Earlier in July, CMS sent a letter out to Medicare providers. The letter was sent as a reminder that in order to successfully bill for services, ICD-10 codes must be used starting on Oct. 1, 2015. The Medicare claims processing system will not have the capability to accept ICD-9 codes for dates of service after September 30, 2015, and will not accept claims that contain both ICD-9 and ICD-10 codes.
CMS has provided the following guidelines to help ease the transition, and allows for additional flexibility in the claims and auditing quality reporting processes. These guidelines include:
- For 12 months after ICD-10 implementation, Medicare review contractors will not deny physician or other practitioner claims billed under the Part B physician fee schedule through either automated medical review or complex medical record review based solely on the specificity of the ICD-10 diagnosis code as long as the physician/practitioner used a code from the right family.
- For all quality reporting completed for program year 2015, Medicare clinical quality data review contractors will not subject physicians or other Eligible Professionals (EP) to the Physician Quality Reporting System (PQRS), Value Based Modifier (VBM), or Meaningful Use (MU) penalties during primary source verification or auditing related to the additional specificity of the ICD-10 diagnosis code, as long as the physician/EP used a code from the correct family of codes. Furthermore, an EP will not be subjected to a penalty if CMS experiences difficulty calculating the quality scores for PQRS, VBM, or MU due to the transition to ICD-10 codes.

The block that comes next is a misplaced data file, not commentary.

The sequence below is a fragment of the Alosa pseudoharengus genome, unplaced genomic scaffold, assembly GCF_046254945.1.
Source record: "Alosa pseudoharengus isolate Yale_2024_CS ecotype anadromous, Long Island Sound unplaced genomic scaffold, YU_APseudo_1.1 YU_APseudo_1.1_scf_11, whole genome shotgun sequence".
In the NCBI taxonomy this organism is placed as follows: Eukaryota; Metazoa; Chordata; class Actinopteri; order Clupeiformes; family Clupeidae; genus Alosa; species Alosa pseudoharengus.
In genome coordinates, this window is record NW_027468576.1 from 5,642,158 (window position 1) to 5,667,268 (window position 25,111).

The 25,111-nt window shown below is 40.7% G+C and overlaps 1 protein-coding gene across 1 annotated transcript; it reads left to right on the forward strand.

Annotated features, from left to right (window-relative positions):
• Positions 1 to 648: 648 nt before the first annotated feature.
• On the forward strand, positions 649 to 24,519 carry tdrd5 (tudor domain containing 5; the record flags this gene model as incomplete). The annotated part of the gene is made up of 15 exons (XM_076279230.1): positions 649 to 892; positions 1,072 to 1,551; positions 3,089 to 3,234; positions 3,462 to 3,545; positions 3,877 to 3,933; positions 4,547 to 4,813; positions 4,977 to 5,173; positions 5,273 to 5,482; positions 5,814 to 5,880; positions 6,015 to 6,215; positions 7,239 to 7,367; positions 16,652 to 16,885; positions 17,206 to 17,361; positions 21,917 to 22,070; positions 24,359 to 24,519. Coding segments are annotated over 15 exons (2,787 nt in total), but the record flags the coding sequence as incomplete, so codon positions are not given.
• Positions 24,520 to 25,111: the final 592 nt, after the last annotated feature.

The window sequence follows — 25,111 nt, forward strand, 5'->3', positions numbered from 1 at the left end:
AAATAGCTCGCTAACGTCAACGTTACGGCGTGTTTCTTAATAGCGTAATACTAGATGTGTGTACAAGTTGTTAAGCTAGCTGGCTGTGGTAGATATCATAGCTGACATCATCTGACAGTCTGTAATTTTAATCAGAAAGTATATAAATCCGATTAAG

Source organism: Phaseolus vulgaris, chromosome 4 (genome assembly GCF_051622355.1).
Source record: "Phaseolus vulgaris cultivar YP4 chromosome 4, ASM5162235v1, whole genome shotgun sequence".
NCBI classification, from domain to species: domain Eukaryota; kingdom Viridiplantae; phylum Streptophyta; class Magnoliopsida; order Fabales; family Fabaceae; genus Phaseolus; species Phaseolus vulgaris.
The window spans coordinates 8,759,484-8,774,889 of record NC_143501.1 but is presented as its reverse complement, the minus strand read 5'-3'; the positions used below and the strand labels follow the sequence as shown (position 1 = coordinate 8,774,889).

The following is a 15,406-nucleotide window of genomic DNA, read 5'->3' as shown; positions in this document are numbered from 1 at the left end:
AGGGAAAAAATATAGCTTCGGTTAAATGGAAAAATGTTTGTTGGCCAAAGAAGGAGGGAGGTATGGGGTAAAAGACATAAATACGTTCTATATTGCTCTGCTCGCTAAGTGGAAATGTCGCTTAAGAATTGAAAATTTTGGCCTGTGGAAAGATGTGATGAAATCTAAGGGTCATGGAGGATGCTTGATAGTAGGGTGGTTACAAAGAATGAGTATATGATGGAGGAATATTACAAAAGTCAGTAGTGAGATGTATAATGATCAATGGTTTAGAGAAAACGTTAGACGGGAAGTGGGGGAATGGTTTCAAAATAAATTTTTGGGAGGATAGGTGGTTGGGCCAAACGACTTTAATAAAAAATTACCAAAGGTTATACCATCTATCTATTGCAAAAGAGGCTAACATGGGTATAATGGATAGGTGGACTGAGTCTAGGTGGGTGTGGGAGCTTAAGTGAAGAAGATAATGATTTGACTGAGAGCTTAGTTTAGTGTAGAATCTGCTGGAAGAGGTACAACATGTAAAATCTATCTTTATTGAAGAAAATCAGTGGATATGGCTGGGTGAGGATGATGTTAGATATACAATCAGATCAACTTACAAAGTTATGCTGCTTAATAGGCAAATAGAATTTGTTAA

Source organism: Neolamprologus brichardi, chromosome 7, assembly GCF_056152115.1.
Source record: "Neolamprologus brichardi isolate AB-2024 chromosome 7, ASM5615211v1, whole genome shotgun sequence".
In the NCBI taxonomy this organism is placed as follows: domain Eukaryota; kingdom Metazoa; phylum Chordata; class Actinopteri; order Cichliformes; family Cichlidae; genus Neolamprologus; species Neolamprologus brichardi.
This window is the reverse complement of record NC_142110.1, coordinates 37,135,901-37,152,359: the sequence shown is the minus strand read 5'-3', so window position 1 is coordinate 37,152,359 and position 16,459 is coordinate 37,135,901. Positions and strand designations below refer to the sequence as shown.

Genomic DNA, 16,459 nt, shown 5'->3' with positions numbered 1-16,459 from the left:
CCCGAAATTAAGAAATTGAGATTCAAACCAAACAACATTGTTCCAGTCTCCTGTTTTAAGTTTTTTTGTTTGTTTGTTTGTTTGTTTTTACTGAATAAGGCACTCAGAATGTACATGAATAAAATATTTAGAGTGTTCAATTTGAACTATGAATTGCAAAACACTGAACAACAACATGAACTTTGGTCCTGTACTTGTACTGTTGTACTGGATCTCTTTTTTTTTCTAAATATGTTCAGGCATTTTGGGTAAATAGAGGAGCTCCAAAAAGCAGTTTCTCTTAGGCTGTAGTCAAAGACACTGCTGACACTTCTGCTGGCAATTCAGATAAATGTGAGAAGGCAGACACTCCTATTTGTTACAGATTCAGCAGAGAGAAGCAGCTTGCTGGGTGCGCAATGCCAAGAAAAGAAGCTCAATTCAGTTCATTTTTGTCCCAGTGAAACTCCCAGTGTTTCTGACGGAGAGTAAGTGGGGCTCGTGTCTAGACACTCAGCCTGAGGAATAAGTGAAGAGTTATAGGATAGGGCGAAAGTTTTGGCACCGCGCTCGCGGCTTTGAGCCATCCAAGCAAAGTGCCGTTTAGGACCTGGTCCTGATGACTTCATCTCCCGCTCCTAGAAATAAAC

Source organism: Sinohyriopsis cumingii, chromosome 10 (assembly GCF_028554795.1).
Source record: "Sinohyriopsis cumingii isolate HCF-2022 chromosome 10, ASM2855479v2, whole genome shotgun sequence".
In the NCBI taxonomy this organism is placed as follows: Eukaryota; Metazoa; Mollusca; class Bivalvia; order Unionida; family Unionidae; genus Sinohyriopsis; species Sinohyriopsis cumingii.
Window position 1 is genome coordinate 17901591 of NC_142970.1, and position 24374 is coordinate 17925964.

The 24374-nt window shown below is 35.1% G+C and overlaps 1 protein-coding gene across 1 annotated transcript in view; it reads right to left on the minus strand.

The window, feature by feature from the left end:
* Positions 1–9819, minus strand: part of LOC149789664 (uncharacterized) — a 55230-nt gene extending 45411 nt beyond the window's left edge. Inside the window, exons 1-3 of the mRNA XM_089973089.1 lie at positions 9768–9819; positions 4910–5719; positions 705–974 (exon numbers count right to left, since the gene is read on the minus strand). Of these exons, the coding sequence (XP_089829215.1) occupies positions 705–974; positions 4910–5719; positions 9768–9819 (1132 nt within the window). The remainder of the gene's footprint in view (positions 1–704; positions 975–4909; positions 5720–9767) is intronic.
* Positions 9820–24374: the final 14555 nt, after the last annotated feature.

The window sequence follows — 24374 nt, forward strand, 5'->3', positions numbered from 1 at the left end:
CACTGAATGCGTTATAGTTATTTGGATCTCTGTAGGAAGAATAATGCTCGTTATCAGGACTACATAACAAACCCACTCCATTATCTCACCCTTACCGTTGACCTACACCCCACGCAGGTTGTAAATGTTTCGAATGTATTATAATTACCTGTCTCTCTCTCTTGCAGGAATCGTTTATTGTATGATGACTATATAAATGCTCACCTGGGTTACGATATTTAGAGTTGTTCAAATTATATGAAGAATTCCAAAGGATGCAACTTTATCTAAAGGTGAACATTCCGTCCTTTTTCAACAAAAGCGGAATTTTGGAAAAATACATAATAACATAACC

- CMS will not deny any informal review request based on the 2015 quality measures if it is found that the EP submitted the requisite number/type of measures and appropriate domains on the specified number/percentage of patients if the EP’s only error(s) is/are related to the specificity of the ICD-10 diagnosis code (as long as the physician/EP used a code from the correct family of codes).
- CMS will set up a communication and collaboration center for monitoring the implementation of ICD-I0. This center will quickly identify and initiate resolution of issues that arise as a result of the transition to ICD-I 0.
- CMS will name an ICD-1 0 Ombudsman to help receive and triage physician and provider issues.